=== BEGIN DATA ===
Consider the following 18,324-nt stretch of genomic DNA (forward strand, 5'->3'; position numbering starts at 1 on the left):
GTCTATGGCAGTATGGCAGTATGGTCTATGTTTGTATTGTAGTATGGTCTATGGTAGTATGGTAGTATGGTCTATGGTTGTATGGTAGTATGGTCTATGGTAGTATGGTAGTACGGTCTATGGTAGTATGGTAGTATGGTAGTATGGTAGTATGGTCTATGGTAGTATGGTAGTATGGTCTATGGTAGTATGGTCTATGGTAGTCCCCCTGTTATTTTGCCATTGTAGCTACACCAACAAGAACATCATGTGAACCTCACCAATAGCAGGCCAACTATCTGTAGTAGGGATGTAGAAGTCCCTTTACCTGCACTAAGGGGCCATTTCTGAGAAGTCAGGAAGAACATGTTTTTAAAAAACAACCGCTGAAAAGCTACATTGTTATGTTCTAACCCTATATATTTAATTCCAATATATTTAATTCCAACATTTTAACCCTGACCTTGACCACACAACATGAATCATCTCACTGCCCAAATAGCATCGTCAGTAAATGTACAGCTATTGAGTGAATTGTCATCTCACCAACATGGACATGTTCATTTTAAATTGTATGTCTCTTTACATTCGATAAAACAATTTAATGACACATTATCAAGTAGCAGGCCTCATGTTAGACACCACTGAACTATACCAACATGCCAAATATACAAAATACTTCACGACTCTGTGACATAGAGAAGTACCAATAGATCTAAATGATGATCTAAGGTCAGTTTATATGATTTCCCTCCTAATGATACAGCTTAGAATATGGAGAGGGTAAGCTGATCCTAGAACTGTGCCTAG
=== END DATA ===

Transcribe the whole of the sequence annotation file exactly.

Consider the following 18,324-nt stretch of genomic DNA (forward strand, 5'->3'; position numbering starts at 1 on the left):
GTCTATGGCAGTATGGCAGTATGGTCTATGTTTGTATTGTAGTATGGTCTATGGTAGTATGGTAGTATGGTCTATGGTTGTATGGTAGTATGGTCTATGGTAGTATGGTAGTACGGTCTATGGTAGTATGGTAGTATGGTAGTATGGTAGTATGGTCTATGGTAGTATGGTAGTATGGTCTATGGTAGTATGGTCTATGGTAGTCCCCCTGTTATTTTGCCATTGTAGCTACACCAACAAGAACATCATGTGAACCTCACCAATAGCAGGCCAACTATCTGTAGTAGGGATGTAGAAGTCCCTTTACCTGCACTAAGGGGCCATTTCTGAGAAGTCAGGAAGAACATGTTTTTAAAAAACAACCGCTGAAAAGCTACATTGTTATGTTCTAACCCTATATATTTAATTCCAATATATTTAATTCCAACATTTTAACCCTGACCTTGACCACACAACATGAATCATCTCACTGCCCAAATAGCATCGTCAGTAAATGTACAGCTATTGAGTGAATTGTCATCTCACCAACATGGACATGTTCATTTTAAATTGTATGTCTCTTTACATTCGATAAAACAATTTAATGACACATTATCAAGTAGCAGGCCTCATGTTAGACACCACTGAACTATACCAACATGCCAAATATACAAAATACTTCACGACTCTGTGACATAGAGAAGTACCAATAGATCTAAATGATGATCTAAGGTCAGTTTATATGATTTCCCTCCTAATGATACAGCTTAGAATATGGAGAGGGTAAGCTGATCCTAGAACTGTGCCTAG